One of the (many) great things about insideadog is discovering new and forgotten books. Published in September 2011, Matched was one of those titles I was aware of but never felt compelled to read… until a teenager on the insideadog forums posted this:
My favourite quote is from Matched by Ally Condie. Matched has been my favourite book for quite a while and this quote really inspired me. “Growing apart doesn’t change the fact that for a long time we grew side by side; our roots will always be tangled. I’m glad for that.”
Cassia Reyes is about to be Matched. At the age of seventeen the Society informs its citizens of their ideal mate, so they can start producing healthy children at the optimal age of twenty-four. The Society looks after its people. The Society does not make mistakes. So when Cassia encounters a glitch, she starts to look at her society, and what they tell her is her future, in a whole new way.
The quote Gerogia9709 posted resonates with me, and the good news is that it isn’t an isolated occurrence – Condie has an insightful and succinct way of looking at emotions and relationships, and a skill in nailing them to the page. Her observant descriptions do risk her characters sometimes feeling a little academic – more of a writing tool than an independent (and irrational) voice – but I believe that this is actually a strength of the book. Firstly, because such astuteness is fitting – both to a society that is so rigid in its structures, and of Cassia as a “sorter” occupation/personality. Secondly, because Matched does have a love triangle element, and there’s not much I cannot stand more in a book than the overblown angst and emotion of love triangles. In Matched, the love triangle never feels like this. It, like everything else in Cassia’s world, is just something for her to process.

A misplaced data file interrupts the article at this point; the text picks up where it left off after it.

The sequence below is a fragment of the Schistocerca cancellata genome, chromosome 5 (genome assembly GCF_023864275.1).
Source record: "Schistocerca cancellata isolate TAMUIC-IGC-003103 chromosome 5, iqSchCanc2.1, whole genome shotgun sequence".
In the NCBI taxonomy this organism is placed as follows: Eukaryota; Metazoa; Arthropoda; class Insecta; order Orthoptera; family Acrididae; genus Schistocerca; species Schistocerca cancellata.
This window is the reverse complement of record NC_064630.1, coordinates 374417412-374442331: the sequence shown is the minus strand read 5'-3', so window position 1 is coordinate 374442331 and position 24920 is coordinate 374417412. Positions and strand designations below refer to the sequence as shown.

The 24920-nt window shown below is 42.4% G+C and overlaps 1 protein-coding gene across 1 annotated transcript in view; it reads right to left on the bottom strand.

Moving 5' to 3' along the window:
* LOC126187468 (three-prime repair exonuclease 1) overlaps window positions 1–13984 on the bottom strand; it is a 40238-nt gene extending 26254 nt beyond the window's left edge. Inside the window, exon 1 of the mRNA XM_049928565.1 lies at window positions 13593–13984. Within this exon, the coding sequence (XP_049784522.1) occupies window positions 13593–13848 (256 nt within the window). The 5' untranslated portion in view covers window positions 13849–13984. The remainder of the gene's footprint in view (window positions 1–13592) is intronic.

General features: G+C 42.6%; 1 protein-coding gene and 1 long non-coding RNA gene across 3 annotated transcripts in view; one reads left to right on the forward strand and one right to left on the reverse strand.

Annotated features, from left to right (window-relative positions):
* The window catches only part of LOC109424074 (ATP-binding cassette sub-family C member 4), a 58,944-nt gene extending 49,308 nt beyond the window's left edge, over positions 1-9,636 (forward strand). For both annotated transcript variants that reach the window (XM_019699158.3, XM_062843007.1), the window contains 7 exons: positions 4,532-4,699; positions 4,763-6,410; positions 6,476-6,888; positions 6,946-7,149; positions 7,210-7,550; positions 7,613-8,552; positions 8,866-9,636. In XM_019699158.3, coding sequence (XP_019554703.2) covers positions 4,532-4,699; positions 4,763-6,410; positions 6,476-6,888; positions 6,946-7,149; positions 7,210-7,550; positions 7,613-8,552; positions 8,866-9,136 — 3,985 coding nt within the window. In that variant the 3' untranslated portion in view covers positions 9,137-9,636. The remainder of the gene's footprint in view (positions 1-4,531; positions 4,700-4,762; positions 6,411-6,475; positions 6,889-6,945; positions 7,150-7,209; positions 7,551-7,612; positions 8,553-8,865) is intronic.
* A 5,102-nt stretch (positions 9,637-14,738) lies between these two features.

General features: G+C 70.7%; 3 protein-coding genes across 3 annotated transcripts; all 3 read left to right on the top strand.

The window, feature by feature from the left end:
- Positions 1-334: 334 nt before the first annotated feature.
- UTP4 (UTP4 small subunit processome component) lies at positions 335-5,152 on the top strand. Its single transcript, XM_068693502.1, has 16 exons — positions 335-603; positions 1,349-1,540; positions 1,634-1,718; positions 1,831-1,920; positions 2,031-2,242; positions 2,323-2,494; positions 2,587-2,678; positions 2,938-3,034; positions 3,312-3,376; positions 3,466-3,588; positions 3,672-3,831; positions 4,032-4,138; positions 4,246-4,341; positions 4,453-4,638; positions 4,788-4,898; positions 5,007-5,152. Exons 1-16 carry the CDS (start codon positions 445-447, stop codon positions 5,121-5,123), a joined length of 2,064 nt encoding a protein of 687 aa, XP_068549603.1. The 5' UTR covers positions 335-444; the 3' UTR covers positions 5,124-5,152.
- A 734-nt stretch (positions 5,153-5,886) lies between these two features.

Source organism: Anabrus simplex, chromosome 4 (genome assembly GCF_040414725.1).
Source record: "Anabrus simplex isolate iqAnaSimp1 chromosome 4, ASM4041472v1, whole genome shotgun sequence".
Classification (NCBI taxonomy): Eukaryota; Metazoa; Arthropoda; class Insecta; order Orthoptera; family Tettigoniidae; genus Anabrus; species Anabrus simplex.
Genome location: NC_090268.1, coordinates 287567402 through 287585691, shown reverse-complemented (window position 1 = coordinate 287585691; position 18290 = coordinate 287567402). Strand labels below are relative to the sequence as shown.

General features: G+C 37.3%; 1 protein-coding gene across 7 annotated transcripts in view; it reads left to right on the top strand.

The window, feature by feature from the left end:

This is the real highlight of Matched. Condie has imagined and expressed a fascinating dystopian world, tinged with elements of communism and Omelas, yet the focus remains on Cassia’s story and journey. We often seem determined to look at our world as if it were neatly labelled and compartmentalised. And dystopian fiction often has a tendency to emphasise this – for example, the control of a population and/or the destruction of the natural world by a big, bad corporation; the loss of personal choice, individual identity, and independent thought are all common themes in dystopian works. Matched has elements of this, but it comes nowhere near proselytising about it. Amongst such tropes Matched manages to find a unique voice by completely witholding judgement. Matched gently probes and unfurls the world of Condie’s creation… Would you follow an order for the greater good? For the safety and security of your family? Is human behaviour predictable? Would you ever think to disobey if it weren’t suggested as an option?
It is these sorts of questions that make Matched an engaging read, as well as a lingering one. I am pleased to have (finally) discovered it. And the best thing about being late to the party, is I don’t have to wait to read the other books in the series – Crossed and Reached.